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Knoxville non-profit launches with mission to increase Alzheimer’s research, education

Tennessee Memory Disorders Foundation aims to aid in meeting the increase in the need for healthcare providers, caregivers, research and education.
Published: Jul. 1, 2021 at 1:09 PM EDT
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KNOXVILLE, Tenn. (WVLT) - The non-profit organization, Tennessee Memory Disorders Foundation launched Thursday, July 1, in Knoxville.

The organization created by Dr. Monica Crane, a board-certified geriatrician and founder of Genesis Neuroscience Clinic, seeks to address the increasing number of persons suffering from Alzheimer’s disease and related dementias.

Dr. Crane told WVLT News she saw disparities among minority providers and patients, specifically in an Alzheimer’s and Dementia trial designed to detect and study the disease across different ethnicities.

“Out of 16,000 patients, that participated only around 400, were African-American and 400 were considered Hispanic or Latino,” Dr. Crane said.

According to the Alzheimer’s Association’s “2021 Alzheimer’s Disease Facts and Figures report,” there are nearly 6.2 million Americans aged 65 and older living with Alzheimer’s.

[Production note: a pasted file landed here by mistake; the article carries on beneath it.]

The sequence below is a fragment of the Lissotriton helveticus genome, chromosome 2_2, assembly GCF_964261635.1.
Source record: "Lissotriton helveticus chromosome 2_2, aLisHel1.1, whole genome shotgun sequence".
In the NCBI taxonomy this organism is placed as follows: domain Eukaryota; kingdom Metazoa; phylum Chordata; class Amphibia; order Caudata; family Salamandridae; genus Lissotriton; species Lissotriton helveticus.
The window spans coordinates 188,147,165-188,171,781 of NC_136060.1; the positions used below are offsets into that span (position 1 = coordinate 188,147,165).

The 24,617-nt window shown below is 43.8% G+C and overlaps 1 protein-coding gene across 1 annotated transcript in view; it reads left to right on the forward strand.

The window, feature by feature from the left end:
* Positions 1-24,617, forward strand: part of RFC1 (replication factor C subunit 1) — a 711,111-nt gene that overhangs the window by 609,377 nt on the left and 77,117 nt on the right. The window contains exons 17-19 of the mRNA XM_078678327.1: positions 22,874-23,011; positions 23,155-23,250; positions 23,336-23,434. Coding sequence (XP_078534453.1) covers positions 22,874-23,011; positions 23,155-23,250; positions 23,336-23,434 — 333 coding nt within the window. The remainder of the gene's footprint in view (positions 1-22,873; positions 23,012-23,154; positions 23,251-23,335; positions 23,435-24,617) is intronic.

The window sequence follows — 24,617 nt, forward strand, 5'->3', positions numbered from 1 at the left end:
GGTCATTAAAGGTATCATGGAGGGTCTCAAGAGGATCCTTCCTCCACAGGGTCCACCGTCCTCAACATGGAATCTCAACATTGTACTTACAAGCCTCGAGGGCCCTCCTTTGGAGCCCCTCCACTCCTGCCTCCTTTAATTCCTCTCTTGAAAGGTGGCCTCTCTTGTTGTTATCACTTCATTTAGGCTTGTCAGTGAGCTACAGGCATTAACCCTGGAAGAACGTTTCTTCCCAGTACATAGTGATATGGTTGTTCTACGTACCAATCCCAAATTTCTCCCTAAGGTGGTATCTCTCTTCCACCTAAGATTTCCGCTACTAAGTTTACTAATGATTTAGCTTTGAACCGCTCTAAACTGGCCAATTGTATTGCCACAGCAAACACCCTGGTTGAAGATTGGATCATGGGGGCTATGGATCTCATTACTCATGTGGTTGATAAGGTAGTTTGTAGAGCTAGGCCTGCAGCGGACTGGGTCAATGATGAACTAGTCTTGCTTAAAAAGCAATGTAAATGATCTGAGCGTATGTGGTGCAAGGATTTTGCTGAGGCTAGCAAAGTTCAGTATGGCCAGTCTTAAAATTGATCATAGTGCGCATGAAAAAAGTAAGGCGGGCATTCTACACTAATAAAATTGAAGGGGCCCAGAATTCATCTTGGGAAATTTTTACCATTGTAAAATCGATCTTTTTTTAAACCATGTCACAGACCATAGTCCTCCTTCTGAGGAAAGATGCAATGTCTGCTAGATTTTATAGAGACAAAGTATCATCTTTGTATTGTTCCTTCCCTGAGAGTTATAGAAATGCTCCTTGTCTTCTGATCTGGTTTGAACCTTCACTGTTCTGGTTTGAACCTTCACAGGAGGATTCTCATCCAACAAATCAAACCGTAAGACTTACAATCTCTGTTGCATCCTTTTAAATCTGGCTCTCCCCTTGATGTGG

Tennessee Memory Disorders Foundation aims to aid in meeting the increase in the need for healthcare providers, caregivers, research and education.

“First, TMDF will train and mentor students, healthcare professionals, and community advocates to become future providers and leaders in memory disorder care,” said Cheryl Rice, President of the TMDF board of directors. “Second, the non-profit will promote health through raising awareness of the need for research and participation in research trials designed to shed light on these devastating diseases that disproportionally affect older Americans. In addition, TMDF – through its charitable clinic – Genesis Neuroscience Clinic, will provide direct patient care on a sliding fee basis.”

The foundation is paying college interns like Tiana Ross and giving them a clear pathway to medical school.

“I want to be one of those people and find out as much as I can about the brain and help people who don’t even know where to start,” said. Ross “It felt impossible. I couldn’t get it all and now that I’m here, I have everything.”

Individuals interested in donating can do so online or by mail to 1400 Dowell Springs Blvd #340, Knoxville, Tenn., 37909. The organization said donations will be used to compensate interns and promote the mission.

“Genesis Neuroscience Clinic’s mentoring program allows a diverse group of undergraduates a direct pathway into medical school,” said Crane. “The clinic gives opportunities by providing these paid leadership roles with the goal of giving students the best hands-on clinical experience they can have in addition to guidance on how to apply and be admitted into medical school.”

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